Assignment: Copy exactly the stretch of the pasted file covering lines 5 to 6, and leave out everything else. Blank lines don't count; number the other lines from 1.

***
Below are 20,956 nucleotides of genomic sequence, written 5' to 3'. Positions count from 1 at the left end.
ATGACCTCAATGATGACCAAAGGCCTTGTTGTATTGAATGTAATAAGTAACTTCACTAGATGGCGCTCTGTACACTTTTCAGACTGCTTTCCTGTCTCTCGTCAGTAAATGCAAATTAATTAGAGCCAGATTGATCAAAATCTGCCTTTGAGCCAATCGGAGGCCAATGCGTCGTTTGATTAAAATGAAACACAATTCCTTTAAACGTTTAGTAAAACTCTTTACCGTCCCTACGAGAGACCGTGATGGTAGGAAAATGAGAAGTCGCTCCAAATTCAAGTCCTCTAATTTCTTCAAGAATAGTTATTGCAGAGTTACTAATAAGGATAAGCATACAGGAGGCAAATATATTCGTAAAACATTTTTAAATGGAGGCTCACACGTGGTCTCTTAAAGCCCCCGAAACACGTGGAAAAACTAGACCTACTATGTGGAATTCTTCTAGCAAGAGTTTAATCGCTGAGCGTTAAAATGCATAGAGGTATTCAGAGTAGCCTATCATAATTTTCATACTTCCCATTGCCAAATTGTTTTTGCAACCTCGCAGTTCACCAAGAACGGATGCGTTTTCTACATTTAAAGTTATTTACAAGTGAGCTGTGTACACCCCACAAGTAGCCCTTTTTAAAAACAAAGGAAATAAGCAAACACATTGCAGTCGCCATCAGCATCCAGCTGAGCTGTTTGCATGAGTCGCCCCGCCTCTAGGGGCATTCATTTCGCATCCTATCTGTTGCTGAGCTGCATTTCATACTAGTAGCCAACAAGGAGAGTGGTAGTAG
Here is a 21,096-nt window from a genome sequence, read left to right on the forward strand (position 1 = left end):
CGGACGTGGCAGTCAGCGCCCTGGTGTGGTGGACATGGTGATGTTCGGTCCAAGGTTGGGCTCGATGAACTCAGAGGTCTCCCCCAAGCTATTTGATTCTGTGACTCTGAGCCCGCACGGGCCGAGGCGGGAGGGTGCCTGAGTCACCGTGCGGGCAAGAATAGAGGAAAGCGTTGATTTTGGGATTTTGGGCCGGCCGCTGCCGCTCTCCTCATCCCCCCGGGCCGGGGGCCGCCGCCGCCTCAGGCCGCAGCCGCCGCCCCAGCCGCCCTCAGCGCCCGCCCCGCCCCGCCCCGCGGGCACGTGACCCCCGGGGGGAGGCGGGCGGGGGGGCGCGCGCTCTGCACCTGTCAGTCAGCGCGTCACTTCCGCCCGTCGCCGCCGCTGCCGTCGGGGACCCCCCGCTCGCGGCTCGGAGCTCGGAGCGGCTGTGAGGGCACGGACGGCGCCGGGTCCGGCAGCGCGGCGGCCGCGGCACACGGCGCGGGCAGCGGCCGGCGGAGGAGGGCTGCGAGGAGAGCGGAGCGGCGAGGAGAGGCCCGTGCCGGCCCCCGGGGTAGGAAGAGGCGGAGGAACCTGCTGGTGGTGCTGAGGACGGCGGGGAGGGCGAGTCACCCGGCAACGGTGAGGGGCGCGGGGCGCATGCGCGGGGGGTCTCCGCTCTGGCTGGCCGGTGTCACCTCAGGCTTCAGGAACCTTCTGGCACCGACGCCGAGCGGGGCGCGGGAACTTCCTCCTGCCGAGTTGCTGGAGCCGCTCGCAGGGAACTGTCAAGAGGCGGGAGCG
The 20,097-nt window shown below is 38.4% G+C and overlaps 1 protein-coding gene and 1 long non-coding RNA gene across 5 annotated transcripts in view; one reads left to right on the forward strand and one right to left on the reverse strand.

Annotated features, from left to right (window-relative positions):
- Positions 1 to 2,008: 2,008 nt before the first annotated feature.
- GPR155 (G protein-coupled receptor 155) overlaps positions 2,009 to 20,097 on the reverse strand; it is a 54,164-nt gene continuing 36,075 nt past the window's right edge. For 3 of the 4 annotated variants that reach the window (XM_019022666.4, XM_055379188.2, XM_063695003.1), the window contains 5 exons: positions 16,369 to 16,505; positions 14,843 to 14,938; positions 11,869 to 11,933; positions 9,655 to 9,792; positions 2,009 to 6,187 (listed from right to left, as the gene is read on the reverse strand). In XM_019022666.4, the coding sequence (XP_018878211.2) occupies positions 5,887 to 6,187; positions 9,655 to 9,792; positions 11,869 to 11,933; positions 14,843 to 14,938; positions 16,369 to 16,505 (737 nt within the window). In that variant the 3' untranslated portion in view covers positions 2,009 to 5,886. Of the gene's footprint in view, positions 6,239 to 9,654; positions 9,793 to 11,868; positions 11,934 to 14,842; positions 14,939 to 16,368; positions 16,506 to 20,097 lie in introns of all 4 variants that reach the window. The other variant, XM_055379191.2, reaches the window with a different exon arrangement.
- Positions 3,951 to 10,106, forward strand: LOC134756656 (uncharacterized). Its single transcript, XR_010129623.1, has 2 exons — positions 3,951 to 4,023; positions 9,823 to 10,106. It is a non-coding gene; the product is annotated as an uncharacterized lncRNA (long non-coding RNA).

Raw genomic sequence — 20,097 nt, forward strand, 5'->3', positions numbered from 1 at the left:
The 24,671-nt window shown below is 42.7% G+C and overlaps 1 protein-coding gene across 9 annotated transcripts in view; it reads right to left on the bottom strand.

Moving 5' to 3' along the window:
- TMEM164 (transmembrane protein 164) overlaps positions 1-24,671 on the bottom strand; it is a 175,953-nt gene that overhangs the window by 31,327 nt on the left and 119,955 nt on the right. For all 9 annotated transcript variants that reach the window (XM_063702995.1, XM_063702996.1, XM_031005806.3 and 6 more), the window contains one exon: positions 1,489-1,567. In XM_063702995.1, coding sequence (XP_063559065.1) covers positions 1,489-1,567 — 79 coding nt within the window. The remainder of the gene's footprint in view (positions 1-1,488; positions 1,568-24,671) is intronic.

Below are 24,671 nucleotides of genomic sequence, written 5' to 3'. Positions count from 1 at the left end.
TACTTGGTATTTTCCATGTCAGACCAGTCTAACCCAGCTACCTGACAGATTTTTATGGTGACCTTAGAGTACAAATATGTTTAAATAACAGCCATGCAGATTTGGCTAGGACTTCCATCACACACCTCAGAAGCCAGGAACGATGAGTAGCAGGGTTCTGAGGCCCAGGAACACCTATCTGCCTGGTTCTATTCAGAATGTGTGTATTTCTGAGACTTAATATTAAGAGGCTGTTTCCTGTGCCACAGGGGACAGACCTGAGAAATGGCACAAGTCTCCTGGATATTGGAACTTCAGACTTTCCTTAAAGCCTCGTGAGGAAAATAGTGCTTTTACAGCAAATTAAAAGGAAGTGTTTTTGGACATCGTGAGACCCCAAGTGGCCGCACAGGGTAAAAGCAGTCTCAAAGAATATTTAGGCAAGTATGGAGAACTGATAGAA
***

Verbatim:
The 20,097-nt window shown below is 38.4% G+C and overlaps 1 protein-coding gene and 1 long non-coding RNA gene across 5 annotated transcripts in view; one reads left to right on the forward strand and one right to left on the reverse strand.

Annotated features, from left to right (window-relative positions):